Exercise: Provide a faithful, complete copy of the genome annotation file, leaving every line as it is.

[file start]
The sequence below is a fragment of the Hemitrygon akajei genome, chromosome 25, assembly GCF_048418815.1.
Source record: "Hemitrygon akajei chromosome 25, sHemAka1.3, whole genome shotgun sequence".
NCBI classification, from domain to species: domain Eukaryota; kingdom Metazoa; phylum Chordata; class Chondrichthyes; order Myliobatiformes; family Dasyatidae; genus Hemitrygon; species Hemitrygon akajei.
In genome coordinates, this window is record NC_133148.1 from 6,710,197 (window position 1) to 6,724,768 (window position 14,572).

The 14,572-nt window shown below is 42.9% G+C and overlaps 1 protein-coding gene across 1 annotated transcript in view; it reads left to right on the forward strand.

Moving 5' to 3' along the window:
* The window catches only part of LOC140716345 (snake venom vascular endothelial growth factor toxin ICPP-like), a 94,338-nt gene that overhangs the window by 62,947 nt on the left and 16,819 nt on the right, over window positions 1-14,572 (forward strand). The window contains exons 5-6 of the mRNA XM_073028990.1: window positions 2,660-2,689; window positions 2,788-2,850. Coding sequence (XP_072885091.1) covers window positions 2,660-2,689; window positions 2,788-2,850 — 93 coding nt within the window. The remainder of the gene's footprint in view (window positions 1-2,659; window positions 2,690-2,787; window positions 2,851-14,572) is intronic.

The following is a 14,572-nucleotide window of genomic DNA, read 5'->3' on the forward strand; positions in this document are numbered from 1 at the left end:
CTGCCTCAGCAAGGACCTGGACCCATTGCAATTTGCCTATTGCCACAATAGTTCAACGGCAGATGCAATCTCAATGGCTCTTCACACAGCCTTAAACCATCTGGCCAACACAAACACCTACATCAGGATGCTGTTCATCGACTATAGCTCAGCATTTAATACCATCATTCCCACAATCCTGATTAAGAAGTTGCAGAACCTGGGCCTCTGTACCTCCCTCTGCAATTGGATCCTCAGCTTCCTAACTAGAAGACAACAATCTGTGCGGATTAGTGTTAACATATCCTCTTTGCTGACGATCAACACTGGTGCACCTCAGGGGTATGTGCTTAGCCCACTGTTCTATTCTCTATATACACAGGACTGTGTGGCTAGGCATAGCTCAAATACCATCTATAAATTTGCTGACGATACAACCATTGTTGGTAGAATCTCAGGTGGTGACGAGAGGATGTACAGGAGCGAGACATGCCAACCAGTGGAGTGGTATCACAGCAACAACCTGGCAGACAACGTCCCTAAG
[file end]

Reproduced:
The sequence below is a fragment of the Hemitrygon akajei genome, chromosome 25, assembly GCF_048418815.1.
Source record: "Hemitrygon akajei chromosome 25, sHemAka1.3, whole genome shotgun sequence".
NCBI classification, from domain to species: domain Eukaryota; kingdom Metazoa; phylum Chordata; class Chondrichthyes; order Myliobatiformes; family Dasyatidae; genus Hemitrygon; species Hemitrygon akajei.
In genome coordinates, this window is record NC_133148.1 from 6,710,197 (window position 1) to 6,724,768 (window position 14,572).

The 14,572-nt window shown below is 42.9% G+C and overlaps 1 protein-coding gene across 1 annotated transcript in view; it reads left to right on the forward strand.

Moving 5' to 3' along the window:
* The window catches only part of LOC140716345 (snake venom vascular endothelial growth factor toxin ICPP-like), a 94,338-nt gene that overhangs the window by 62,947 nt on the left and 16,819 nt on the right, over window positions 1-14,572 (forward strand). The window contains exons 5-6 of the mRNA XM_073028990.1: window positions 2,660-2,689; window positions 2,788-2,850. Coding sequence (XP_072885091.1) covers window positions 2,660-2,689; window positions 2,788-2,850 — 93 coding nt within the window. The remainder of the gene's footprint in view (window positions 1-2,659; window positions 2,690-2,787; window positions 2,851-14,572) is intronic.

The following is a 14,572-nucleotide window of genomic DNA, read 5'->3' on the forward strand; positions in this document are numbered from 1 at the left end:
CTGCCTCAGCAAGGACCTGGACCCATTGCAATTTGCCTATTGCCACAATAGTTCAACGGCAGATGCAATCTCAATGGCTCTTCACACAGCCTTAAACCATCTGGCCAACACAAACACCTACATCAGGATGCTGTTCATCGACTATAGCTCAGCATTTAATACCATCATTCCCACAATCCTGATTAAGAAGTTGCAGAACCTGGGCCTCTGTACCTCCCTCTGCAATTGGATCCTCAGCTTCCTAACTAGAAGACAACAATCTGTGCGGATTAGTGTTAACATATCCTCTTTGCTGACGATCAACACTGGTGCACCTCAGGGGTATGTGCTTAGCCCACTGTTCTATTCTCTATATACACAGGACTGTGTGGCTAGGCATAGCTCAAATACCATCTATAAATTTGCTGACGATACAACCATTGTTGGTAGAATCTCAGGTGGTGACGAGAGGATGTACAGGAGCGAGACATGCCAACCAGTGGAGTGGTATCACAGCAACAACCTGGCAGACAACGTCCCTAAG